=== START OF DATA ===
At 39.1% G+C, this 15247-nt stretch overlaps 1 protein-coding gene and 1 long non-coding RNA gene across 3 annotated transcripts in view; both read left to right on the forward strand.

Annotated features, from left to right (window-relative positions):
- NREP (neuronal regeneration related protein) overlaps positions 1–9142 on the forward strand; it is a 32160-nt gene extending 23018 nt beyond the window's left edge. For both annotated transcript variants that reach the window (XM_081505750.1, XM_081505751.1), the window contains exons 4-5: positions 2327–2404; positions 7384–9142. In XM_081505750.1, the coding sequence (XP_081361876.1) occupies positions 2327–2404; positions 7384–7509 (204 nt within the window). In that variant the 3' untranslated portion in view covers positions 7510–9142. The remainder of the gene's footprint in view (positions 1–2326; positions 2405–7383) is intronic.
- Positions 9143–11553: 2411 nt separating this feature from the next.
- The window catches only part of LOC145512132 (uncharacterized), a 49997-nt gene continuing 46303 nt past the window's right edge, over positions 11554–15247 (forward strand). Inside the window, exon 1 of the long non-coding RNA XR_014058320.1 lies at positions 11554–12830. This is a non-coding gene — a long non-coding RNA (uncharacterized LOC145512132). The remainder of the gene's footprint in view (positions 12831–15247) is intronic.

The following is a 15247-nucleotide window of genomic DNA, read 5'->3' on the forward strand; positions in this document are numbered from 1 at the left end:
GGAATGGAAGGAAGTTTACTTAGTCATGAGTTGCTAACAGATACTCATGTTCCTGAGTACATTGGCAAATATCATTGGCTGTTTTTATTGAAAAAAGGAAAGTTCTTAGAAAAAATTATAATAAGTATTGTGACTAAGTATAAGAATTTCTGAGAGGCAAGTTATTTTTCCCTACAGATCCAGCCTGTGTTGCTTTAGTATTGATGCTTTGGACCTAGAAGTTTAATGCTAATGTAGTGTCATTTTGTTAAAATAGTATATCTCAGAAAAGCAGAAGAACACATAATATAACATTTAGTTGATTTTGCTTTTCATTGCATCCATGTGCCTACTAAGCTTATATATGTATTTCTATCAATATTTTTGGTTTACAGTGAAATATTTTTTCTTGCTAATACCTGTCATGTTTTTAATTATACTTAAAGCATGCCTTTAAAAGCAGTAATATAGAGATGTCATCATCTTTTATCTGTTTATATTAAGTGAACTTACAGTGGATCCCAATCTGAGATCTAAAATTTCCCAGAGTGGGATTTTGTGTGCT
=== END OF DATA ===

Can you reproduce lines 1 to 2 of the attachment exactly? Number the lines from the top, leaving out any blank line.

At 39.1% G+C, this 15247-nt stretch overlaps 1 protein-coding gene and 1 long non-coding RNA gene across 3 annotated transcripts in view; both read left to right on the forward strand.

Annotated features, from left to right (window-relative positions):